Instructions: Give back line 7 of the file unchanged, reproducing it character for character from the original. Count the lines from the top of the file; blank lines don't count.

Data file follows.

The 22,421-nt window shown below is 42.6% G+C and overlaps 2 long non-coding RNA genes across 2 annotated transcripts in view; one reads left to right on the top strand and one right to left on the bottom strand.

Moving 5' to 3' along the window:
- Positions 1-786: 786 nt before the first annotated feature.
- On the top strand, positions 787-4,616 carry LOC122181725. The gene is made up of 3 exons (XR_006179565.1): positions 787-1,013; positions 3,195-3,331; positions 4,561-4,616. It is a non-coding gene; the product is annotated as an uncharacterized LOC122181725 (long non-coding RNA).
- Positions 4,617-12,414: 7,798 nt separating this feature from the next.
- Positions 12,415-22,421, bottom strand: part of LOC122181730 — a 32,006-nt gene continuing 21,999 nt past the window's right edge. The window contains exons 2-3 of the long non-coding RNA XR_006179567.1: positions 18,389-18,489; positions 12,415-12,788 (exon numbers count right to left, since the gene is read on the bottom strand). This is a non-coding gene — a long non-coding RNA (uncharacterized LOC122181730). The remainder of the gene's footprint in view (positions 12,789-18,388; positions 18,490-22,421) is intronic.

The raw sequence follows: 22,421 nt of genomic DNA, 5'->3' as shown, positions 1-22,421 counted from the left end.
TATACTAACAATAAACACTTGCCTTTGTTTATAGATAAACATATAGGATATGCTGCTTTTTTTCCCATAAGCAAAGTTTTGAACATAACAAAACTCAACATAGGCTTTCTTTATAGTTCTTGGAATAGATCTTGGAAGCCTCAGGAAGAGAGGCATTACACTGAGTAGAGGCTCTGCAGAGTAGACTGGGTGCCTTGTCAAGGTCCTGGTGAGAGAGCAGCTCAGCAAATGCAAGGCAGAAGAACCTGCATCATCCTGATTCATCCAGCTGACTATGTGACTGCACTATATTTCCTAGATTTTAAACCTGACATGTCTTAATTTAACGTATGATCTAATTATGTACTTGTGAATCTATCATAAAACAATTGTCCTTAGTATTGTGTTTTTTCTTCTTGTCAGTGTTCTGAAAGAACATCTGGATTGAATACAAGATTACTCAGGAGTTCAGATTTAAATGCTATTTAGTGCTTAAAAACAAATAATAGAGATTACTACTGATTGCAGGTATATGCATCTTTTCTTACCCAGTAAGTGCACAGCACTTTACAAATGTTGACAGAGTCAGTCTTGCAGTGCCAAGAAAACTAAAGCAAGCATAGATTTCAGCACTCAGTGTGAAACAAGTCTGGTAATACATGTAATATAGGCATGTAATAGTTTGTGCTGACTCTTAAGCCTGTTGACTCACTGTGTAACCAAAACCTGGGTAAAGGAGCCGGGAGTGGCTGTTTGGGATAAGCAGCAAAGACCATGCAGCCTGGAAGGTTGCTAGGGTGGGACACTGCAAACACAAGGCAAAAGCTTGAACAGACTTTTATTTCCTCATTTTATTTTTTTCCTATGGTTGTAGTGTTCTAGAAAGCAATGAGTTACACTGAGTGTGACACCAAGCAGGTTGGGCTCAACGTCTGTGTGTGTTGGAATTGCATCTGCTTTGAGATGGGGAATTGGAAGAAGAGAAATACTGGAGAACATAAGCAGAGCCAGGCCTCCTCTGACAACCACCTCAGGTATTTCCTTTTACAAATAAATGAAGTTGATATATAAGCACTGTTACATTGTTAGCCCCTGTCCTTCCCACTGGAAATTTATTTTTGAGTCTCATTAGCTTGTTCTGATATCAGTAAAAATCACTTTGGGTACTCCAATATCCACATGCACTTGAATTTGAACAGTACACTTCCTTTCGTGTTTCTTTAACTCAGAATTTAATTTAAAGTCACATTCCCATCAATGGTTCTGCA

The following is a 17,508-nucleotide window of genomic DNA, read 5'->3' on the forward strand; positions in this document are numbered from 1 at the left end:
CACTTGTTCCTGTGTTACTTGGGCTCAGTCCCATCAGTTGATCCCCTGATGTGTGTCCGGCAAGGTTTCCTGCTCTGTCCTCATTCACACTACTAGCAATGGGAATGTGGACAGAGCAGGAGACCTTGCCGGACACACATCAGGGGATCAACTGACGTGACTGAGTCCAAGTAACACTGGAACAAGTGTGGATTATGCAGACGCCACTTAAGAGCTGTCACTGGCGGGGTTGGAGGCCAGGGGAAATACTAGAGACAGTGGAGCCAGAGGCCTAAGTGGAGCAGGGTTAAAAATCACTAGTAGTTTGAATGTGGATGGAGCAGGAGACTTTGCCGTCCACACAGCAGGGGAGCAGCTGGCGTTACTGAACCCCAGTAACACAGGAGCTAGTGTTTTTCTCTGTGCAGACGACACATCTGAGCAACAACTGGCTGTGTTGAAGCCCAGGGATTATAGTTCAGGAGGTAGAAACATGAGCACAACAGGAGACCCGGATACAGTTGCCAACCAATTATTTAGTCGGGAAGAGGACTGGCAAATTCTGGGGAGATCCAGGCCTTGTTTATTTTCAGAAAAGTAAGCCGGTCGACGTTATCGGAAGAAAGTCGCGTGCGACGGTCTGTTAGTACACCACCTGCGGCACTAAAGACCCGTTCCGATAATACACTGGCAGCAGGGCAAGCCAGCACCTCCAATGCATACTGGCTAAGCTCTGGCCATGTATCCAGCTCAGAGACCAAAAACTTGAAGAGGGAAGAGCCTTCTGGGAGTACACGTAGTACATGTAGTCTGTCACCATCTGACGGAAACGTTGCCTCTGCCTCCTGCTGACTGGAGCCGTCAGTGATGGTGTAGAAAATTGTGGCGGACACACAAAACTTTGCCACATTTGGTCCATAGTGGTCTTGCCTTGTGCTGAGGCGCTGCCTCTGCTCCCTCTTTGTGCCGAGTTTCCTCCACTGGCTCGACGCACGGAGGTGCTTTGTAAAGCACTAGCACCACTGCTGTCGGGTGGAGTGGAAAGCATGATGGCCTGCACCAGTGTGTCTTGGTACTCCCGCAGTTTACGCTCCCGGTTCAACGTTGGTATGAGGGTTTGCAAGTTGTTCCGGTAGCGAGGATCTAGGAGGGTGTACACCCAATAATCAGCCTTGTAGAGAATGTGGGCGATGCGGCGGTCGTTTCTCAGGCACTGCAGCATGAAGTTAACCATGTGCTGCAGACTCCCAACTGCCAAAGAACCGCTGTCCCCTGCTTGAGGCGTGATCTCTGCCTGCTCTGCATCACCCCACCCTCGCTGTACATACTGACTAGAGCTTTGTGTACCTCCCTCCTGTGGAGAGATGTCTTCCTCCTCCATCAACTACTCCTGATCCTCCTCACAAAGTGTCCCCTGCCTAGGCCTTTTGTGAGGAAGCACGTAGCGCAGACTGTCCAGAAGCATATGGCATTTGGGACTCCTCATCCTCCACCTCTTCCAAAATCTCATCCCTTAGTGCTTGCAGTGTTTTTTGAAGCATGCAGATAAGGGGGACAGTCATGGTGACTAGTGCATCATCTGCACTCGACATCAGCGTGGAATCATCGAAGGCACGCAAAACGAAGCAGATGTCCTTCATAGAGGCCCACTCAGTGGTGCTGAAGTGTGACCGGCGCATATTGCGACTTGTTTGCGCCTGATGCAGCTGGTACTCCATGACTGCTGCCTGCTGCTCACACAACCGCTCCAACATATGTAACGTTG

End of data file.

The raw sequence follows: 22,421 nt of genomic DNA, 5'->3' as shown, positions 1-22,421 counted from the left end.